“PTSD is a very difficult monster,” Chamberlin said. “Take the worst experience that you’ve ever experienced in your life that caused you to have nightmares or just stress and anxiety, where that particular item worried you enough that it caused you not to be able to function in a normal capacity.
“If you take that experience and multiply it minimally times 10, that’s what a combat vet goes through with PTSD,” Chamberlin said.
The farm provides peace and calm — a place where veterans can work through PTSD by directing their energy and turning a negative into a positive.
Interested combat veterans can contact the farm at www.chamberlinfarms.net or go to www.adappleaday.com for more information on the day programs.
The farm owners hope to make the retreat free of charge for combat veterans, but they need donations and volunteers to make that happen.
Many former race horses are being retrained to be therapeutic riding horses. Chamberlin also trains race horses.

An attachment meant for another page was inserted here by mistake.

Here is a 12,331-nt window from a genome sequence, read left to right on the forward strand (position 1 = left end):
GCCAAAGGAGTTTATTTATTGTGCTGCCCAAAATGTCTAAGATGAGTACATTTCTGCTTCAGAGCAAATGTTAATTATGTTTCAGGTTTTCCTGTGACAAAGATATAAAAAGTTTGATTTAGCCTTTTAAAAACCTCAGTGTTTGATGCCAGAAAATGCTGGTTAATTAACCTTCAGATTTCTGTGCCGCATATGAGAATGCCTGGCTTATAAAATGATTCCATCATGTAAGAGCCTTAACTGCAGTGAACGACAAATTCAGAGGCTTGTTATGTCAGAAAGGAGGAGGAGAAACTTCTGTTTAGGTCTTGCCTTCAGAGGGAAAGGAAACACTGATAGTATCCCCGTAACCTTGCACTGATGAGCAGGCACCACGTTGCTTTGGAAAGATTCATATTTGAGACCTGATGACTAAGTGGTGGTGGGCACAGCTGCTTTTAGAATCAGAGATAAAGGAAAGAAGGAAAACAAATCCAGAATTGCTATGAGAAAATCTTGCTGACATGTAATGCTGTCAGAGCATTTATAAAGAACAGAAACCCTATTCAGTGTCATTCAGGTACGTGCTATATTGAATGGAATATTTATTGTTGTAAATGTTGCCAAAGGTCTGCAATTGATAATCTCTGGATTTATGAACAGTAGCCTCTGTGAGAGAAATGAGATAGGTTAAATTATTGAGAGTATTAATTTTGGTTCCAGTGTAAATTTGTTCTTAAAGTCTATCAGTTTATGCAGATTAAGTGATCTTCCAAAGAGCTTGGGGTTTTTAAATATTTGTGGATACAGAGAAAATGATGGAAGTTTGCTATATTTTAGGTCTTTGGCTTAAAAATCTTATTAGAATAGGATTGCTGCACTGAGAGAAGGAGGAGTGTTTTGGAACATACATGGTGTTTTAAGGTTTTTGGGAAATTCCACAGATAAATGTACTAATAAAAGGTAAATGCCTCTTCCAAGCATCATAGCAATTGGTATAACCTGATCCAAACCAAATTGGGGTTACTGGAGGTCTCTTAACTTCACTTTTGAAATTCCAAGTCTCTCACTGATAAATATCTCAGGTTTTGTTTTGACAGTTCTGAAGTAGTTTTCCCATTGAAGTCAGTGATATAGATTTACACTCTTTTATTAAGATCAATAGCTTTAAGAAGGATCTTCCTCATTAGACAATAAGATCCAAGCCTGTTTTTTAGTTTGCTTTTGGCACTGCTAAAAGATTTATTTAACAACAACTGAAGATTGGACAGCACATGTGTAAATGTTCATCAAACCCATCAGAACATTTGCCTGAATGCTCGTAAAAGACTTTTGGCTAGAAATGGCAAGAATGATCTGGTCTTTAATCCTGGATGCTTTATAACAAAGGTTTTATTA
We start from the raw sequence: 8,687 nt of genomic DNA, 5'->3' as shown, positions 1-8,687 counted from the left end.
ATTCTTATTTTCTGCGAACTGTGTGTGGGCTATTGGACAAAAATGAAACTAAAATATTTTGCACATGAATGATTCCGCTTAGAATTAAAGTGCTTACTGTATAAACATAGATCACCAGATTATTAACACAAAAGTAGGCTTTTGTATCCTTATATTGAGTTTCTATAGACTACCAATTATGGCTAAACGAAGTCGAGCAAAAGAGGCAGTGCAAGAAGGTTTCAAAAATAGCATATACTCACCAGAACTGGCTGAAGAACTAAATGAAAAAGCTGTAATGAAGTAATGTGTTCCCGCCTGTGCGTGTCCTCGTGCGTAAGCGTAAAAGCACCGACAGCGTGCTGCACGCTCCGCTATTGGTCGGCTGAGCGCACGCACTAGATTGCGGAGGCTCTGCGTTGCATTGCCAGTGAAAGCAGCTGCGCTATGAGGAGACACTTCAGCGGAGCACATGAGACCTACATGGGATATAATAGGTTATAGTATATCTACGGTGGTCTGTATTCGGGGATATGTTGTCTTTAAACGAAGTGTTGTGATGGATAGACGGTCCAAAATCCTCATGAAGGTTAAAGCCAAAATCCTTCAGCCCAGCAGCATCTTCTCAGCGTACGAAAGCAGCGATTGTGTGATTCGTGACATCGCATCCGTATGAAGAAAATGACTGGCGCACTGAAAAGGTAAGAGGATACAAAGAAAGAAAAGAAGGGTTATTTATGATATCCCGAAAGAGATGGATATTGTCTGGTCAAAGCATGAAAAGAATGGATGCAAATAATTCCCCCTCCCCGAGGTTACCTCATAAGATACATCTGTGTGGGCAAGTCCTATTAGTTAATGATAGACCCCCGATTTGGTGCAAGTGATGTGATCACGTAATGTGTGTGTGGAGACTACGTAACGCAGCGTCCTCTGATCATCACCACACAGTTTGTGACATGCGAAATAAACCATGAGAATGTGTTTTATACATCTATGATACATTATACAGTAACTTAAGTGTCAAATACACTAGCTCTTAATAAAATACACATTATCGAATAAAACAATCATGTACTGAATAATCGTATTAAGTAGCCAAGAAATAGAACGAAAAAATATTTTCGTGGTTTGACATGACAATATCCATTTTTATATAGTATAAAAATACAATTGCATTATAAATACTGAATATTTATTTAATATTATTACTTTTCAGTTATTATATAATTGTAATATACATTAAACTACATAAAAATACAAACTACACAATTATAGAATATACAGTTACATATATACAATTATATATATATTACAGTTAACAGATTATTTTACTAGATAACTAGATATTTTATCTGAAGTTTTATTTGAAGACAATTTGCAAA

“Unfortunately, the racing industry has earned their stereotype and reputation,” Chamberlin said. “They want to make a quick buck, they do it the fastest way they know how, and it’s not usually necessarily the best way you should treat a horse. So that’s an unfortunate side effect, but if you know horses, it can be easily overcome. They’re very forgiving.”
Gretta Hochsprung writes hometown news and covers Washington County. You can reach her at [email protected] or 518-742-3206. Follow her on Twitter @GrettaHoch or at her blog on www.poststar.com.
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